Financial Markets and the Behavior of Private Savings in Latin America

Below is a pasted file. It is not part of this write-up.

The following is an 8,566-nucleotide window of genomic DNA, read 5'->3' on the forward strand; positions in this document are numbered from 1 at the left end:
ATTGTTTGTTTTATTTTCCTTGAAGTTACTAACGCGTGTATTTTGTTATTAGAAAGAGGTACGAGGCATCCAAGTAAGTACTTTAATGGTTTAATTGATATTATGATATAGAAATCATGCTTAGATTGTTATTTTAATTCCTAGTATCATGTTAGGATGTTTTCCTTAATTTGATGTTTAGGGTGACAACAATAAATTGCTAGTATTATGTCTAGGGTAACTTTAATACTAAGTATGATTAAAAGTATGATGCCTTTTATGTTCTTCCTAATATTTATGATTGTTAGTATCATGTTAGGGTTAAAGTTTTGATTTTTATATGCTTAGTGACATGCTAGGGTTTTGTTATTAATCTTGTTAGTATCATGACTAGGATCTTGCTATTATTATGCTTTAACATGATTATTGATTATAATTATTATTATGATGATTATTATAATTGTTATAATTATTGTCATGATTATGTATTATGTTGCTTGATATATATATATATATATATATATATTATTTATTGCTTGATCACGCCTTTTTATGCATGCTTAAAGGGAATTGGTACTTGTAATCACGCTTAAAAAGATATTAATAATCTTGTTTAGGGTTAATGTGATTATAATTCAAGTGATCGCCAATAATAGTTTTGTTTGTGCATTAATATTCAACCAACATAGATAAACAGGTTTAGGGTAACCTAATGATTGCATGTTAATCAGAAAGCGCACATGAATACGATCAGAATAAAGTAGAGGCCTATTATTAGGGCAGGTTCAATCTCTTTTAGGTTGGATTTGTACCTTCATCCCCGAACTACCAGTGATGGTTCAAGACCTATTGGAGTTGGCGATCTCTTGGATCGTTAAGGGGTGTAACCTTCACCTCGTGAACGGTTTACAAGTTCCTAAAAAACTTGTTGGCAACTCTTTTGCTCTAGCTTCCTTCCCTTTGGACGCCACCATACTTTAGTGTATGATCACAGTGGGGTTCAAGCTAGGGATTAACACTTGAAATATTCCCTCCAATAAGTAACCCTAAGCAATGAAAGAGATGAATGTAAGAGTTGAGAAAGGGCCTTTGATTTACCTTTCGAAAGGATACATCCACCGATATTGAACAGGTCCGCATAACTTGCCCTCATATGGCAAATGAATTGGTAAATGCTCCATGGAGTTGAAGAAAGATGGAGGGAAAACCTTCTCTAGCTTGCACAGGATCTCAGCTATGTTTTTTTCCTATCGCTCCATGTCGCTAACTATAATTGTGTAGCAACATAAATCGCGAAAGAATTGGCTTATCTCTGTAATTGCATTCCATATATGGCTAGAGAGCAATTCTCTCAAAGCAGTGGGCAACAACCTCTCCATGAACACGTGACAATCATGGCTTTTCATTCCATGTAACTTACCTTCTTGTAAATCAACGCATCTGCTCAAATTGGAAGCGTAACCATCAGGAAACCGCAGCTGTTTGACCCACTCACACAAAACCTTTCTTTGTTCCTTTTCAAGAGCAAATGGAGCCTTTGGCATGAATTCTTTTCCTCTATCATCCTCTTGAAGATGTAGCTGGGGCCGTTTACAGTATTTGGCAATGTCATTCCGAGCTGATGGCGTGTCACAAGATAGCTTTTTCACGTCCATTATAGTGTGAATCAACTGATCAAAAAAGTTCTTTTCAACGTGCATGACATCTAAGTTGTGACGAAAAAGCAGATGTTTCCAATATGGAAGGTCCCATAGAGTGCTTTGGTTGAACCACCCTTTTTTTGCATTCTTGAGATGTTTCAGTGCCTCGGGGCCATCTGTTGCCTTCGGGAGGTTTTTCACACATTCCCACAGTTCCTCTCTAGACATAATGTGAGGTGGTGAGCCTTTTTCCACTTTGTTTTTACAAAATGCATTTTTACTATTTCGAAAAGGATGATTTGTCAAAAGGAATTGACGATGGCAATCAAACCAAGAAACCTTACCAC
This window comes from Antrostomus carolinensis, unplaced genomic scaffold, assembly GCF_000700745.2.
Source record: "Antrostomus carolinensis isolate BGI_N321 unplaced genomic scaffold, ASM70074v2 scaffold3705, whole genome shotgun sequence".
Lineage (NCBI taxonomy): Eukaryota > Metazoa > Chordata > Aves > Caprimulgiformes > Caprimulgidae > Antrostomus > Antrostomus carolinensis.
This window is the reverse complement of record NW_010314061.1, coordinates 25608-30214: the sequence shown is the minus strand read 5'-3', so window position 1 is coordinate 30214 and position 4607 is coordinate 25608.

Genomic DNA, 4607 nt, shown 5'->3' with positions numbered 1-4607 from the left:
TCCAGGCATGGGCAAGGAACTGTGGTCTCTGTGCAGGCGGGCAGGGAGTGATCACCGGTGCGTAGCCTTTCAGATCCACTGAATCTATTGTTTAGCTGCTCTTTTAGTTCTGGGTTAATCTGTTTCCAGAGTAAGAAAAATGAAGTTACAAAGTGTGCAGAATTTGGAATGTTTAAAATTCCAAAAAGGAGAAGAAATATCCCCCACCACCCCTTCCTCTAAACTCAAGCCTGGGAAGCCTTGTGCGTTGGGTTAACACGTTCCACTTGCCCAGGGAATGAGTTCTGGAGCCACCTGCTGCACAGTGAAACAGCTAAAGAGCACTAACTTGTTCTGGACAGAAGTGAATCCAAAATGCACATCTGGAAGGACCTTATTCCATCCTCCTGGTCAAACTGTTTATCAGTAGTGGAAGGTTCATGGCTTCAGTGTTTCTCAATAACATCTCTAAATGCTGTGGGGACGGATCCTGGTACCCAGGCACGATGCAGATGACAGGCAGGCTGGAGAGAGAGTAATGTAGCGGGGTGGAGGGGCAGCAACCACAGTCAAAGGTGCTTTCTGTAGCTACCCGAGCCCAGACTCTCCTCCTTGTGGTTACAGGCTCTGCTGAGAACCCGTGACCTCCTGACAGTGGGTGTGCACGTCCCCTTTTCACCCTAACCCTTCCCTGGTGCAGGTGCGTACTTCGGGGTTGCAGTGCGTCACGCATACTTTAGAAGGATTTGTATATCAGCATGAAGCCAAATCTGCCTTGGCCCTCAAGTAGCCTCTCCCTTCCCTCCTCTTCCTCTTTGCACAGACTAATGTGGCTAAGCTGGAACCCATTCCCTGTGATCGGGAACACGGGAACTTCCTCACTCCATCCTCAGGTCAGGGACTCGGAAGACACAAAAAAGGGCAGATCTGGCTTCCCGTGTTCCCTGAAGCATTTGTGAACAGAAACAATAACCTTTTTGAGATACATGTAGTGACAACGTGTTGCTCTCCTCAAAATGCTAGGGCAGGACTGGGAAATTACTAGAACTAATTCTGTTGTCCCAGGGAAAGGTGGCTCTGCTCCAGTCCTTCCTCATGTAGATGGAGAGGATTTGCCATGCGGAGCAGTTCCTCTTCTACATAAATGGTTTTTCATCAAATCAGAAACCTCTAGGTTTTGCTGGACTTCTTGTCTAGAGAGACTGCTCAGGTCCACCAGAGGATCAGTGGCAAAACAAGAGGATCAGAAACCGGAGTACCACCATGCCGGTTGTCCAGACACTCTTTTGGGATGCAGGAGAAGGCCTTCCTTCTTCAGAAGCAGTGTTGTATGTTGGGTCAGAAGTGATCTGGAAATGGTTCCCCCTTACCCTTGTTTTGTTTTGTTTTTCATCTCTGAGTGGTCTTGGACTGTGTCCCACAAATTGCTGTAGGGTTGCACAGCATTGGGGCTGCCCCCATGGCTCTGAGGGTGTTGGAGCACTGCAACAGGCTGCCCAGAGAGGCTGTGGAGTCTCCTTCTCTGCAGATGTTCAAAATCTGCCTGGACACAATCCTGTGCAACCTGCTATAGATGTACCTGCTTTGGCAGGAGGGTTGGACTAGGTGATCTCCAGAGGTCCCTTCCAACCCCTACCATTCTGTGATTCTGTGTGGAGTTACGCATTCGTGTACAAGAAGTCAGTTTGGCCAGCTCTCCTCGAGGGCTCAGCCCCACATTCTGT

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This paper complements previous studies by arguing that the low private savings ratio in Latin America can be associated with the limited confidence of households and businesses in domestic financial institutions. Previous studies have established a relationship between private savings and financial markets either by using a measure of 'financial depth' or a measure of 'borrowing constraints.' This paper offers an alternative view by claiming that the private savings rate relates positively to the confidence of the private sector in the strength of the financial system and that the latter concept can be approximated by the ratio of corporate demand for bank liquid assets. Latin American countries have lower private savings rates than other developing and most industrial countries. They also display the highest corporate to household bank deposit ratios among the three groups of countries considered here. Further, the ratio of corporate to household deposit holdings is strongly correlated with other indicators of banking system fragility.